“Terraform was especially boosted by its focus on making data center and cloud infrastructure easily consumable by anyone and was offering a clear path toward DevOps for many traditional infrastructure vendors,” Volk said. “Puppet never found this type of business accelerator for its own portfolio and eventually fizzled out.
As The New Stack Analyst Lawrence E. Hecht noted, Puppet, as well as Chef, never came close to competing against Terraform. This can also be attributed to how Puppet and Chef “were used by infrastructure people and not developers. Two years ago, DevOps and SREs were open to using Puppet for infrastructure as code, but that never translated to enough wins for the company,” Hecht said. (Hecht also noted that Terraform isn’t losing share, since “the question is what percentage of cloud environments Terraform is needed for the management of cloud and multicloud adoption.”
Puppet’s struggles to gain a foothold in the cloud native space with its infrastructure as code and automation tools are hardly news, either. I have seen this statement being made by DevOps folks with whom I’ve spoken, and have seen this statement being made at least one conference I attended.
Regardless, Puppet has been left out. While this is largely due to how Puppet did not embrace Kubernetes as early as its competitors did, the issue is now mute. What is relevant now is what Puppet will offer Perforce in the cloud native and infrastructure automation, Volk said.
“In a way, Puppet can now go back to its roots of declarative infrastructure automation and connect these proven capabilities with Perforce’s portfolio of developer and DevOps tools,” Volk said. “This is a capability that Perforce needs to turn its portfolio of individual products into a strong DevOps competitor.”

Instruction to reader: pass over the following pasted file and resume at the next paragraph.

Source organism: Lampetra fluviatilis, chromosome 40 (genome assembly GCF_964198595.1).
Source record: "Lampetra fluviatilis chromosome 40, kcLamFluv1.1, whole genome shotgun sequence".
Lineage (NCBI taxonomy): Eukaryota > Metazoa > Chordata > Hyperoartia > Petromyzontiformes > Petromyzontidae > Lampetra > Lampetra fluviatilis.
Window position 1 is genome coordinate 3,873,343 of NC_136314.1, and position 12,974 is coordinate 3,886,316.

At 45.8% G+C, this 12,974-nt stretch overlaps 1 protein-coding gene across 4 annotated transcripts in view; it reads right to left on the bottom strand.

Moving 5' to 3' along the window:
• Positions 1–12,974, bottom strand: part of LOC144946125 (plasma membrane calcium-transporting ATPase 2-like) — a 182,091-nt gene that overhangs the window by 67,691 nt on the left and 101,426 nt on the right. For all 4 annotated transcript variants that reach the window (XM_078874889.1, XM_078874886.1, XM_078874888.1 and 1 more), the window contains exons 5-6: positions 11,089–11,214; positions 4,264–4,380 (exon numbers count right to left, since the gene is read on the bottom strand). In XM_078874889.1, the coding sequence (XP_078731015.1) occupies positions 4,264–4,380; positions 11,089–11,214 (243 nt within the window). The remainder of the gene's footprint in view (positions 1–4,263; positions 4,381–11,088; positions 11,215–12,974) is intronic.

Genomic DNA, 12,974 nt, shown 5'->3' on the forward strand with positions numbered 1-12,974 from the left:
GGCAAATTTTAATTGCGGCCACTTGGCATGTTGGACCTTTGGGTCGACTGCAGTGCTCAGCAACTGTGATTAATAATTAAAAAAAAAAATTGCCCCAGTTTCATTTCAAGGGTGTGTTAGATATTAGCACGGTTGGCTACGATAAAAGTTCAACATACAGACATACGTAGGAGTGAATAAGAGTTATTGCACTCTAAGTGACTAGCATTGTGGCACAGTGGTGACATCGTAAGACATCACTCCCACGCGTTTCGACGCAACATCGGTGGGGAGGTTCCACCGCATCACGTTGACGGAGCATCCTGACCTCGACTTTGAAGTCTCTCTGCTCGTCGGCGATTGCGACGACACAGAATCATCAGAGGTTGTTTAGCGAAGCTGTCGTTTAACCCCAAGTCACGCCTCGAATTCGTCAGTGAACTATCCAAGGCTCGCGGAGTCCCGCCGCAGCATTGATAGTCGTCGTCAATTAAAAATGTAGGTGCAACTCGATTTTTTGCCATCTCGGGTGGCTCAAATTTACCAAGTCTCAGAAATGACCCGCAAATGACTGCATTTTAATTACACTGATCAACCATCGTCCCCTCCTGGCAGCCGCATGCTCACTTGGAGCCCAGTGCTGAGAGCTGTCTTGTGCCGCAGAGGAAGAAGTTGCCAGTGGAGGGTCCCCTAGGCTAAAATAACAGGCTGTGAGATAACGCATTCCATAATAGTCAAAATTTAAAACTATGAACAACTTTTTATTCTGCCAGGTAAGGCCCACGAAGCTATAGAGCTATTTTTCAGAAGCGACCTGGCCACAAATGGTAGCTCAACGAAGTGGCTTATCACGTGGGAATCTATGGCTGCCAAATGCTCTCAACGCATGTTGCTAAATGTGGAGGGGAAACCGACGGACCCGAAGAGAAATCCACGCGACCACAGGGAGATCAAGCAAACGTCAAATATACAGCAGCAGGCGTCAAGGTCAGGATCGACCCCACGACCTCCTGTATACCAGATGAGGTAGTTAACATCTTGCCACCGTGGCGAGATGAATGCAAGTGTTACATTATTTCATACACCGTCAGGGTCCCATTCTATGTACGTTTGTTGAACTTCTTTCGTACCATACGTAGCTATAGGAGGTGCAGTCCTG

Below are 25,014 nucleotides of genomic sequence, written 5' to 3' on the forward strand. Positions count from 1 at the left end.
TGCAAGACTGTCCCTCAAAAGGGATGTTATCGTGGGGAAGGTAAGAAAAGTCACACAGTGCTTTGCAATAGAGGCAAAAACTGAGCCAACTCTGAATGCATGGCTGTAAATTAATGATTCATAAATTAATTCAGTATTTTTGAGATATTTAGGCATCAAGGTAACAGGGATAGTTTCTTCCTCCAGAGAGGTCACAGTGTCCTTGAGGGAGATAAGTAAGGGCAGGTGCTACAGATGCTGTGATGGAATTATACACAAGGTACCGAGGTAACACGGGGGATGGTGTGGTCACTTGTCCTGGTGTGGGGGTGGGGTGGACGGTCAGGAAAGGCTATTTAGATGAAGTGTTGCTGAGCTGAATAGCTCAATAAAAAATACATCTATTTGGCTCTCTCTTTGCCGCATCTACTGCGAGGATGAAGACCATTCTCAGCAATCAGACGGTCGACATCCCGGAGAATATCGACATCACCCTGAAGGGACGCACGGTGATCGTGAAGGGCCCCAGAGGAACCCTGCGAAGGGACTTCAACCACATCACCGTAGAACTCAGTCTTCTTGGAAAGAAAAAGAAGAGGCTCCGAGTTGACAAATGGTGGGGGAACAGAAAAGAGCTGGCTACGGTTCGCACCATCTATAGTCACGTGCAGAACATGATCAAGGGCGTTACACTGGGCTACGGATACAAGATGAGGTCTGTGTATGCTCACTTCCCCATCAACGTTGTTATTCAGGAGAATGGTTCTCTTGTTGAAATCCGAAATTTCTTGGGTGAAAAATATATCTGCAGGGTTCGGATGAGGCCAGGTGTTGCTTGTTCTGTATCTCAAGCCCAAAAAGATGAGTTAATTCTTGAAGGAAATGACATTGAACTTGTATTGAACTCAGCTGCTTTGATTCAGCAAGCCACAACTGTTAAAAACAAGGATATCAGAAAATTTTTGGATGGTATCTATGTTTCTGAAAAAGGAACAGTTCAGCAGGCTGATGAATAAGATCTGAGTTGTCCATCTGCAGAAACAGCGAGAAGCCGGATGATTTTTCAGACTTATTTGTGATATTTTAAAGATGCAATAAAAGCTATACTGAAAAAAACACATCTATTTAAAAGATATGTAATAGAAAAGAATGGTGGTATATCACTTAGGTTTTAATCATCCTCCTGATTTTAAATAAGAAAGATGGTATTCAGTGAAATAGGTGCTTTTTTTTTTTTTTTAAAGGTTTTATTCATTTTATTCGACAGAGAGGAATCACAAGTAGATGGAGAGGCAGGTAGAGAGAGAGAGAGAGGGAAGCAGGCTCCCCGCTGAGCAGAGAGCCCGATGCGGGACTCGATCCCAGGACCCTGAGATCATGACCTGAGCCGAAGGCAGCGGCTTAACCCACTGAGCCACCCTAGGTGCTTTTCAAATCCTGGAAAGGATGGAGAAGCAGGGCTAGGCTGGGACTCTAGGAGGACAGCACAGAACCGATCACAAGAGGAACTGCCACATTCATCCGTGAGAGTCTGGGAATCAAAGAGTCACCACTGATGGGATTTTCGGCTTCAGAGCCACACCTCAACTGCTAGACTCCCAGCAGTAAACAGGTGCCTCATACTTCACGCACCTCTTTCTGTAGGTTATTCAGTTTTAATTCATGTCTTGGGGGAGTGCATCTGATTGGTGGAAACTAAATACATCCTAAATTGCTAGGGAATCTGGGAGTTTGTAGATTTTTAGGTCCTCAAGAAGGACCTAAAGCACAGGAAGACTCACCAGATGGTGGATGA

Indeed, as Ties confirmed, there is no overlap between Puppet’s offerings and the current Perforce DevOps platform and Puppet obviously offered what Perforce deems is a good fit.
“This marks our 11th acquisition in the last six years that I’ve been fortunate to see through as CEO. We continually seek to grow both organically and via acquisition, so we are always looking for potential acquisition targets that will fill out and complement our existing portfolio across the development pipeline and application lifecycle,” Ties said. “Puppet’s enterprise-grade solutions fit really well with our mission to help our customers solve the hardest challenges in DevOps.”
“Joining with Perforce was a strategic decision for Puppet and our customers,” Yvonne Wassenaar, CEO of Puppet, told The New Stack. “With the power of Perforce behind us, we are better positioned to acquire companies to expand the Puppet branded portfolio and we can offer our customers a broader and deeper portfolio of DevOps solutions. It is a clear win/win for our team members and our customers.”
The New Stack is a wholly owned subsidiary of Insight Partners, an investor in the following companies mentioned in this article: Docker.
Puppet is a sponsor of The New Stack.